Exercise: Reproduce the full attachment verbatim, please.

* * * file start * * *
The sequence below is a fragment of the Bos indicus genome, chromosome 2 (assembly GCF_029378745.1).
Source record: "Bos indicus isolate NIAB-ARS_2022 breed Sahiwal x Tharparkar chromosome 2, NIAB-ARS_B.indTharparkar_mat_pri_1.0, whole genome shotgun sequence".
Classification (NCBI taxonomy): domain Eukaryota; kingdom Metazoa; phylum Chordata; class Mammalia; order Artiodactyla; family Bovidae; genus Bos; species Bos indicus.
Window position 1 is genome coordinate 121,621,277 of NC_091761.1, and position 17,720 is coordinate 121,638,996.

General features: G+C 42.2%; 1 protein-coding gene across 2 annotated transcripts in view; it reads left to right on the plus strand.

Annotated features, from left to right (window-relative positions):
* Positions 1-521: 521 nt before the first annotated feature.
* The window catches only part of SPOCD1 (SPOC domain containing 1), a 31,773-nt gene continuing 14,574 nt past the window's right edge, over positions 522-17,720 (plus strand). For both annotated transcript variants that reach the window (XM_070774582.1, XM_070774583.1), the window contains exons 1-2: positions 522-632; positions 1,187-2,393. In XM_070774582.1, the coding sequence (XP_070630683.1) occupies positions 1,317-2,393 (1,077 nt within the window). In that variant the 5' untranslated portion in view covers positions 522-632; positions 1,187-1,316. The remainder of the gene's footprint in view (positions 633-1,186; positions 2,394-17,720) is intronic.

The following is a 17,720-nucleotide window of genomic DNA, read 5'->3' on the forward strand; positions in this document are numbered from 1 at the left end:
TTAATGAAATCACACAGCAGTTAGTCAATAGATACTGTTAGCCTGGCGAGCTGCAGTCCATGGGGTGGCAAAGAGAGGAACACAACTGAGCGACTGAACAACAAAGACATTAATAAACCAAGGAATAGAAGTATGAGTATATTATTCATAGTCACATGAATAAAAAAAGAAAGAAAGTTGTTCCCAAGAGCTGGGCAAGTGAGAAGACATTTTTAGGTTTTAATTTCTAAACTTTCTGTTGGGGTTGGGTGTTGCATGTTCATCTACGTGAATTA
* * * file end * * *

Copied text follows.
The sequence below is a fragment of the Bos indicus genome, chromosome 2 (assembly GCF_029378745.1).
Source record: "Bos indicus isolate NIAB-ARS_2022 breed Sahiwal x Tharparkar chromosome 2, NIAB-ARS_B.indTharparkar_mat_pri_1.0, whole genome shotgun sequence".
Classification (NCBI taxonomy): domain Eukaryota; kingdom Metazoa; phylum Chordata; class Mammalia; order Artiodactyla; family Bovidae; genus Bos; species Bos indicus.
Window position 1 is genome coordinate 121,621,277 of NC_091761.1, and position 17,720 is coordinate 121,638,996.

General features: G+C 42.2%; 1 protein-coding gene across 2 annotated transcripts in view; it reads left to right on the plus strand.

Annotated features, from left to right (window-relative positions):
* Positions 1-521: 521 nt before the first annotated feature.
* The window catches only part of SPOCD1 (SPOC domain containing 1), a 31,773-nt gene continuing 14,574 nt past the window's right edge, over positions 522-17,720 (plus strand). For both annotated transcript variants that reach the window (XM_070774582.1, XM_070774583.1), the window contains exons 1-2: positions 522-632; positions 1,187-2,393. In XM_070774582.1, the coding sequence (XP_070630683.1) occupies positions 1,317-2,393 (1,077 nt within the window). In that variant the 5' untranslated portion in view covers positions 522-632; positions 1,187-1,316. The remainder of the gene's footprint in view (positions 633-1,186; positions 2,394-17,720) is intronic.

The following is a 17,720-nucleotide window of genomic DNA, read 5'->3' on the forward strand; positions in this document are numbered from 1 at the left end:
TTAATGAAATCACACAGCAGTTAGTCAATAGATACTGTTAGCCTGGCGAGCTGCAGTCCATGGGGTGGCAAAGAGAGGAACACAACTGAGCGACTGAACAACAAAGACATTAATAAACCAAGGAATAGAAGTATGAGTATATTATTCATAGTCACATGAATAAAAAAAGAAAGAAAGTTGTTCCCAAGAGCTGGGCAAGTGAGAAGACATTTTTAGGTTTTAATTTCTAAACTTTCTGTTGGGGTTGGGTGTTGCATGTTCATCTACGTGAATTA